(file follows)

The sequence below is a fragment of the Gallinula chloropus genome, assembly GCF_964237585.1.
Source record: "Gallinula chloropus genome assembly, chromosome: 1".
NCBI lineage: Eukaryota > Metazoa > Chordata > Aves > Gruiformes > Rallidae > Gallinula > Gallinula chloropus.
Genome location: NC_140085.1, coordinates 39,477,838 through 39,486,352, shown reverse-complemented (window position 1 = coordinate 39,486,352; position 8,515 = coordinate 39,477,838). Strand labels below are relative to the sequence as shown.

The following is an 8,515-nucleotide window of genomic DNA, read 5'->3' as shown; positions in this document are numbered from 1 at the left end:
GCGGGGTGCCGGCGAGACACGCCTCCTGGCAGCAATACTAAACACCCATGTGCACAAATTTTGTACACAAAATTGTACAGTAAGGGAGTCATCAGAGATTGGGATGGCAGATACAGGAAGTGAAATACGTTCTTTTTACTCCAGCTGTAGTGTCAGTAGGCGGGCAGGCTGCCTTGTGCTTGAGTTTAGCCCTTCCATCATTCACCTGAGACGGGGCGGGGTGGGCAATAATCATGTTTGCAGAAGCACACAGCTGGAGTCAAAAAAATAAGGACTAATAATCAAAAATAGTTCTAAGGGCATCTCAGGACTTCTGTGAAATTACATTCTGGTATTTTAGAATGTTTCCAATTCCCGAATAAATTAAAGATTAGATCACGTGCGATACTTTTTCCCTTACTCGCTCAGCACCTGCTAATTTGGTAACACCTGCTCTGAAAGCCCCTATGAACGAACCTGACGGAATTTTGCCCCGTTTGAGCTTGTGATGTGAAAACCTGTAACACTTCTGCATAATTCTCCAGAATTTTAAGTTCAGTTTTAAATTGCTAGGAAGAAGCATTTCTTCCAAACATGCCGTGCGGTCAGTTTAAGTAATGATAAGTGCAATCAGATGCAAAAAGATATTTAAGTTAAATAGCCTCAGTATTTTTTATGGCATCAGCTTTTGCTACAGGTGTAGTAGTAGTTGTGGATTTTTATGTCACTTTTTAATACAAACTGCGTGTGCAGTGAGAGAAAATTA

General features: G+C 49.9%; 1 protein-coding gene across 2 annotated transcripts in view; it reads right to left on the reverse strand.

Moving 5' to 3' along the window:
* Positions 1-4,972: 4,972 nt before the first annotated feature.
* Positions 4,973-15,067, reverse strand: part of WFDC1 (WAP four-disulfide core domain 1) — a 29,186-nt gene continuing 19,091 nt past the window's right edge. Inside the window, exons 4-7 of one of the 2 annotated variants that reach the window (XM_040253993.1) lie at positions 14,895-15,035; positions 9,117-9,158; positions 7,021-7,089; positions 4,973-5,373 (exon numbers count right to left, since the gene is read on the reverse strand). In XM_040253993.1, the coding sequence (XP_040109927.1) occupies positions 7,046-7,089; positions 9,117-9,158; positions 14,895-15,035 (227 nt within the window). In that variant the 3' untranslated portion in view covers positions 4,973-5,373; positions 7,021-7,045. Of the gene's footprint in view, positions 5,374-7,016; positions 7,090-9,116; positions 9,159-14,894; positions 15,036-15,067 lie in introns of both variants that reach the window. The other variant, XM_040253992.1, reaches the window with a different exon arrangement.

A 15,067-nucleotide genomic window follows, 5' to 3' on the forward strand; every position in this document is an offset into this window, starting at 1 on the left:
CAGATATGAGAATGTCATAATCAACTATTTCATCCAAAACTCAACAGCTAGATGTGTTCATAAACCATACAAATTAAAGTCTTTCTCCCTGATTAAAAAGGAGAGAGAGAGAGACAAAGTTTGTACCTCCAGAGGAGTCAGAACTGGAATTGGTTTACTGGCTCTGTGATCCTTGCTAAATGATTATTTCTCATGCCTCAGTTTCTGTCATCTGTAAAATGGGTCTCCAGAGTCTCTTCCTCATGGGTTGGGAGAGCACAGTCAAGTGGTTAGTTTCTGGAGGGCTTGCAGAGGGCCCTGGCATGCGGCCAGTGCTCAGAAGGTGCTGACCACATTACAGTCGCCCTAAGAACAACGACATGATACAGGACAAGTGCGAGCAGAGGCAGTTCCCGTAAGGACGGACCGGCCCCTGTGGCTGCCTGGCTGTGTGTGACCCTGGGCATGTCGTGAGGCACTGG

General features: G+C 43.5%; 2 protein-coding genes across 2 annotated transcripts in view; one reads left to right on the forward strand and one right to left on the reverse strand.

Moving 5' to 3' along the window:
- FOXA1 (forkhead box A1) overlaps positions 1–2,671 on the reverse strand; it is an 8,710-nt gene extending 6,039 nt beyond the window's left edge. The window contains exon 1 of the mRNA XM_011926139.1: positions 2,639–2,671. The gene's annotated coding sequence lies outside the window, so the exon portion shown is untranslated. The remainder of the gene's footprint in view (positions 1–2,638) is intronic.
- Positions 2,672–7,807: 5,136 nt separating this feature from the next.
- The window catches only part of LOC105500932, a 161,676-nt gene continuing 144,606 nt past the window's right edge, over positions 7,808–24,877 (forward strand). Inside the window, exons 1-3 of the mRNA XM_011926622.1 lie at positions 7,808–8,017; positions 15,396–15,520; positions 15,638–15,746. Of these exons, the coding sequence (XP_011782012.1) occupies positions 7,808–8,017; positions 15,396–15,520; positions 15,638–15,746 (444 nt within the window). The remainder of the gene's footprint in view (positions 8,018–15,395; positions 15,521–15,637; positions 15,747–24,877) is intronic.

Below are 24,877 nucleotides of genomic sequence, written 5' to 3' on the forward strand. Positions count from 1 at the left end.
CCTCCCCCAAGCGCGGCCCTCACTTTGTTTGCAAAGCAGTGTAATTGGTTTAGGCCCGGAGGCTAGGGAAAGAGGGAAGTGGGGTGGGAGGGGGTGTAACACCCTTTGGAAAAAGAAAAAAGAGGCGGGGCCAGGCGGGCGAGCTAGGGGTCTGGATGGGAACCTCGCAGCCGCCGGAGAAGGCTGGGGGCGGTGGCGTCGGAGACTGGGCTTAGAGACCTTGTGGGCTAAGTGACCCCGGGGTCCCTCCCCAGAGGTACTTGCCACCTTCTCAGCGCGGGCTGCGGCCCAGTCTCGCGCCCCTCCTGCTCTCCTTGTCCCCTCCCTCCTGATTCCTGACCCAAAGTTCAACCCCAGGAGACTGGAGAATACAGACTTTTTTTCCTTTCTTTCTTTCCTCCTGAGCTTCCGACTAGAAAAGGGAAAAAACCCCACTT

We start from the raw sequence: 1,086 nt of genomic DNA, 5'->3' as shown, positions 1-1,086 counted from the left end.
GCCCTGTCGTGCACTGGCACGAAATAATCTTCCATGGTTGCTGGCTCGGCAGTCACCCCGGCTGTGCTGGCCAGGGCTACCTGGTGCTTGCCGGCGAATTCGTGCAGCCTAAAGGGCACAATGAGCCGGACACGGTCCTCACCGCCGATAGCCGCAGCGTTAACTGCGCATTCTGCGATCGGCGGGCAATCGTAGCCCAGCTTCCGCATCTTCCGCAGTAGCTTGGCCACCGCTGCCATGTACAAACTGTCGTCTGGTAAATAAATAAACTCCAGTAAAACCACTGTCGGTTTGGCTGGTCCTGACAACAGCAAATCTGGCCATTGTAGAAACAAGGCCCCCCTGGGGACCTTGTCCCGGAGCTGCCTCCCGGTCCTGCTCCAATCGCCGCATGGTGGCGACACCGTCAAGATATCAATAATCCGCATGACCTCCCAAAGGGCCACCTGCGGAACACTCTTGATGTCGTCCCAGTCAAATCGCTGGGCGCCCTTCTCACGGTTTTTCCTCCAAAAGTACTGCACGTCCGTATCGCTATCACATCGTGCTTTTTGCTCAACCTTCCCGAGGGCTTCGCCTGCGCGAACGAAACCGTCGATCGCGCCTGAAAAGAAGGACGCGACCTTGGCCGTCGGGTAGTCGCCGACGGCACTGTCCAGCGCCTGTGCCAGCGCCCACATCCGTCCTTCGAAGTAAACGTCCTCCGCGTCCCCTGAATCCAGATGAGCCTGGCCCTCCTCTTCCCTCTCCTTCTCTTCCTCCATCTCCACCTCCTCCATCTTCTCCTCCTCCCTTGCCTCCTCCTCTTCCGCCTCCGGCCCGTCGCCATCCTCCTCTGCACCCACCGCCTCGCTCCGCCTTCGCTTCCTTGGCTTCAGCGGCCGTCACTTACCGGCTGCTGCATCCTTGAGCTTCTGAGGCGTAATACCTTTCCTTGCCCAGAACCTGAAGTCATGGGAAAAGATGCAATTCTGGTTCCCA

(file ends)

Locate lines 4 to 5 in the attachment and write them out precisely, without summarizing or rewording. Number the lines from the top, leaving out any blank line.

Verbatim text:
Genome location: NC_140085.1, coordinates 39,477,838 through 39,486,352, shown reverse-complemented (window position 1 = coordinate 39,486,352; position 8,515 = coordinate 39,477,838). Strand labels below are relative to the sequence as shown.

The following is an 8,515-nucleotide window of genomic DNA, read 5'->3' as shown; positions in this document are numbered from 1 at the left end: